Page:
Brief Summary


Bolyeriidae is a small family of poorly-known snakes endemic to Mauritius and nearby islets, although one of the two species has become extinct and the other is extirpated from almost all of these islands. They are colloquially called "boas" but in fact they are not closely related to "true boas" (family Boidae). Some have proposed that "splitjaw snakes" is a better name because of the unusual morphology of their upper jaws, which have a hinge partway along their length, an adaptation that may aid them in grasping their hard-bodied lizard prey. Bolyeriids lay eggs, reach 1 to 1.5 meters in length, and are primarily nocturnal. They change color from day to night and also throughout their lives. Captive breeding and reintroduction efforts to an island from which pests have been eradicated have undoubtedly helped the sole remaining species, Casarea dussumieri, which has recovered from a minimum global population size of less than 250 adult individuals in 1996 to over 1,000 today.

  • Bauer A, Günther R, 2004. On a newly identified specimen of the extinct bolyeriid snake Bolyeria multocarinata. Herpetozoa 17:179-181.
  • Cundall D, Irish FJ, 1989. The function of the intramaxillary joint in the Round Island boa, Casarea dussumieri. Journal of Zoology 217:569-598.
  • Frazzetta T, 1971. Notes upon the jaw musculature of the Bolyerine snake, Casarea dussumieri. Journal of Herpetology 5:61-63.
  • Hallermann J, Glaw F, 2005. Evidence for oviparity in the extinct bolyeriid snake Bolyeria multocarinata (Boie, 1827). Herpetozoa 19:82-85.
  • Korsós Z, Trócsányi B, 2002. Herpetofauna of Round Island, Mauritius. Biota 3:77-84.
  • Korsós Z, Trócsányi B, 2006. The enigmatic Round Island burrowing boa (Bolyeria multocarinata): survival in the wild remains unconfirmed. African Herp News 40:2-7.
  • Maisano JA, Rieppel O, 2007. The skull of the Round Island boa, Casarea dussumieri Schlegel, based on high-resolution X-ray computed tomography. Journal of Morphology 268:371-384.
  • McAlpine DF, 1983. Correlated physiological color change and activity patterns in an Indian Ocean Boa (Casarea dussumeri). Journal of Herpetology 17:198-201.
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Common names: Mauritius snakes,[2] Round Island boas, splitjaw snakes.

The Bolyeriidae are a family[2] of snakes native to Mauritius and a few islands around it, especially Round Island. They also used to be found on the island of Mauritius, but were extirpated there due to human influence and foraging pigs in particular.[3] These snakes used to be placed in the Boidae, but are now classed as a separate family. Two monotypic genera are recognized, but only a single species is extant.[2]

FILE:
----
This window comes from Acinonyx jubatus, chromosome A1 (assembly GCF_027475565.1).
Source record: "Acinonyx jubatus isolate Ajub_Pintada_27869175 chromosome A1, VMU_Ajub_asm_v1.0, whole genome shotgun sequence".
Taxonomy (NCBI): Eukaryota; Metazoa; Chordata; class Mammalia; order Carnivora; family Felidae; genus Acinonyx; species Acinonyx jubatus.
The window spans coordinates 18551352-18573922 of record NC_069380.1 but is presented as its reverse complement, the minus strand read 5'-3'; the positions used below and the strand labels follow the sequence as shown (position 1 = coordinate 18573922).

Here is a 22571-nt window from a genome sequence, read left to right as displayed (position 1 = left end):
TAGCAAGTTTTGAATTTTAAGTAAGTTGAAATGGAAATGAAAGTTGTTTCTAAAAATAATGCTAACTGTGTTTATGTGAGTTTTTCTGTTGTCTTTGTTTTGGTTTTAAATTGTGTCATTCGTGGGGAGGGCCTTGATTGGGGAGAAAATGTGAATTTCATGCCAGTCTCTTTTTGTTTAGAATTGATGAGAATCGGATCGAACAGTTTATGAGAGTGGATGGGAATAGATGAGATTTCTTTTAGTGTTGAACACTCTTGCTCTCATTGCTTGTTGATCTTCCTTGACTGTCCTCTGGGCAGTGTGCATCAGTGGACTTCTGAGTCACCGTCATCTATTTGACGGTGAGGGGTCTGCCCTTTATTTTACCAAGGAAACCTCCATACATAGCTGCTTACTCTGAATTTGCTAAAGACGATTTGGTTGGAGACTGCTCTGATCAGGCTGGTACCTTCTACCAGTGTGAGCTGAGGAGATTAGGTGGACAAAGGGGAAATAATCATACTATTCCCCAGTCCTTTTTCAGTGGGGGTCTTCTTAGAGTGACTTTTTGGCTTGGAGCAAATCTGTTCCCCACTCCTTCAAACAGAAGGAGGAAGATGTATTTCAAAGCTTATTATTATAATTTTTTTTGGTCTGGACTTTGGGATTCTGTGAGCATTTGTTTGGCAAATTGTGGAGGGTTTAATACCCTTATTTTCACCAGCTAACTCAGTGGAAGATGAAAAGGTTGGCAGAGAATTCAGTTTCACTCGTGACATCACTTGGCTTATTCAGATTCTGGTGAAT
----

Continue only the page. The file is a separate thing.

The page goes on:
Geographic range[edit]

Found in Mauritius.[1]


Genus[2]Taxon author[2]Species[2]Common nameGeographic range[1]
BolyeriaTGray, 18421Round Island burrowing boa[4]Mauritius.
CasareaGray, 18421Round Island ground boa[5]Mauritius.

T) Type genus.[1]

Both of these monotypic gena once inhabited Mauritius and/or a number of islands around it. However, Bolyeria hasn't been reported since 1975 and is believed to be extinct, while Casarae is known to survive only on Round Island.[1]

See also[edit]


  1. ^ a b c d e McDiarmid RW, Campbell JA, Touré T. 1999. Snake Species of the World: A Taxonomic and Geographic Reference, vol. 1. Herpetologists' League. 511 pp. ISBN 1-893777-00-6 (series). ISBN 1-893777-01-4 (volume).
  2. ^ a b c d e f "Bolyeriidae". Integrated Taxonomic Information System. Retrieved 16 August 2007. 
  3. ^ Bolyeridae at the Reptarium.cz Reptile Database. Accessed 3 November 2008.
  4. ^ Species Bolyeria multocarinata at The Reptile Database. Accessed 17 August 2007.
  5. ^ Species Casarea dussumieri at The Reptile Database. Accessed 17 August 2007.

Cited texts[edit]

  • Barker, David G.; Barker, Tracy M. (2003). "Family: Splitjaw snakes". In Murphy, James B.; Murphy, James B.; Schlager, Neil. Grzimek’s Animal Life Encyclopedia, Second Edition 7. Farmington Hills, MI: Gale Group. ISBN 0-7876-5783-2. 
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